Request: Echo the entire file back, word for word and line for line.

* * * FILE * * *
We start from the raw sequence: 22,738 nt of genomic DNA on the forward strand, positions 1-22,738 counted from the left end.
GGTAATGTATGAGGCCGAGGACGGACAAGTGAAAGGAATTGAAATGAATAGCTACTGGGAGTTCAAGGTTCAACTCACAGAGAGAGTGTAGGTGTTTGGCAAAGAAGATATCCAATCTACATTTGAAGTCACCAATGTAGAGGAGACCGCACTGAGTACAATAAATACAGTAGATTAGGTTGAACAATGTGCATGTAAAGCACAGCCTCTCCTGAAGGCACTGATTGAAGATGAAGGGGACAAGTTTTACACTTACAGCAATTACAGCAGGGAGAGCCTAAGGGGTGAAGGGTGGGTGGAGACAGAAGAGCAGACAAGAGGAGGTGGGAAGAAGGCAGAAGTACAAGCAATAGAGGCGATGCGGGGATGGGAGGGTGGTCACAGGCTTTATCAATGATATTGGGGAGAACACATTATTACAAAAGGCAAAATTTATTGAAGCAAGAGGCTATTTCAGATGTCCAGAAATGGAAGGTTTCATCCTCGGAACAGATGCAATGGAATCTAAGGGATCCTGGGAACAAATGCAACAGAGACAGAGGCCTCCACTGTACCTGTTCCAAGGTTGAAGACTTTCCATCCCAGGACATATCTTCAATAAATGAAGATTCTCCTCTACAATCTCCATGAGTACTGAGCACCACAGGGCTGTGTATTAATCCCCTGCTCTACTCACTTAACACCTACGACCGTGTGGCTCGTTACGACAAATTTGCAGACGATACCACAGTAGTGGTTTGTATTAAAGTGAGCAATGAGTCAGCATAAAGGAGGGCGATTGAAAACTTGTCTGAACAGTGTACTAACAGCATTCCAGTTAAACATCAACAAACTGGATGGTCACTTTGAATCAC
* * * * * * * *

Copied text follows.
We start from the raw sequence: 22,738 nt of genomic DNA on the forward strand, positions 1-22,738 counted from the left end.
GGTAATGTATGAGGCCGAGGACGGACAAGTGAAAGGAATTGAAATGAATAGCTACTGGGAGTTCAAGGTTCAACTCACAGAGAGAGTGTAGGTGTTTGGCAAAGAAGATATCCAATCTACATTTGAAGTCACCAATGTAGAGGAGACCGCACTGAGTACAATAAATACAGTAGATTAGGTTGAACAATGTGCATGTAAAGCACAGCCTCTCCTGAAGGCACTGATTGAAGATGAAGGGGACAAGTTTTACACTTACAGCAATTACAGCAGGGAGAGCCTAAGGGGTGAAGGGTGGGTGGAGACAGAAGAGCAGACAAGAGGAGGTGGGAAGAAGGCAGAAGTACAAGCAATAGAGGCGATGCGGGGATGGGAGGGTGGTCACAGGCTTTATCAATGATATTGGGGAGAACACATTATTACAAAAGGCAAAATTTATTGAAGCAAGAGGCTATTTCAGATGTCCAGAAATGGAAGGTTTCATCCTCGGAACAGATGCAATGGAATCTAAGGGATCCTGGGAACAAATGCAACAGAGACAGAGGCCTCCACTGTACCTGTTCCAAGGTTGAAGACTTTCCATCCCAGGACATATCTTCAATAAATGAAGATTCTCCTCTACAATCTCCATGAGTACTGAGCACCACAGGGCTGTGTATTAATCCCCTGCTCTACTCACTTAACACCTACGACCGTGTGGCTCGTTACGACAAATTTGCAGACGATACCACAGTAGTGGTTTGTATTAAAGTGAGCAATGAGTCAGCATAAAGGAGGGCGATTGAAAACTTGTCTGAACAGTGTACTAACAGCATTCCAGTTAAACATCAACAAACTGGATGGTCACTTTGAATCAC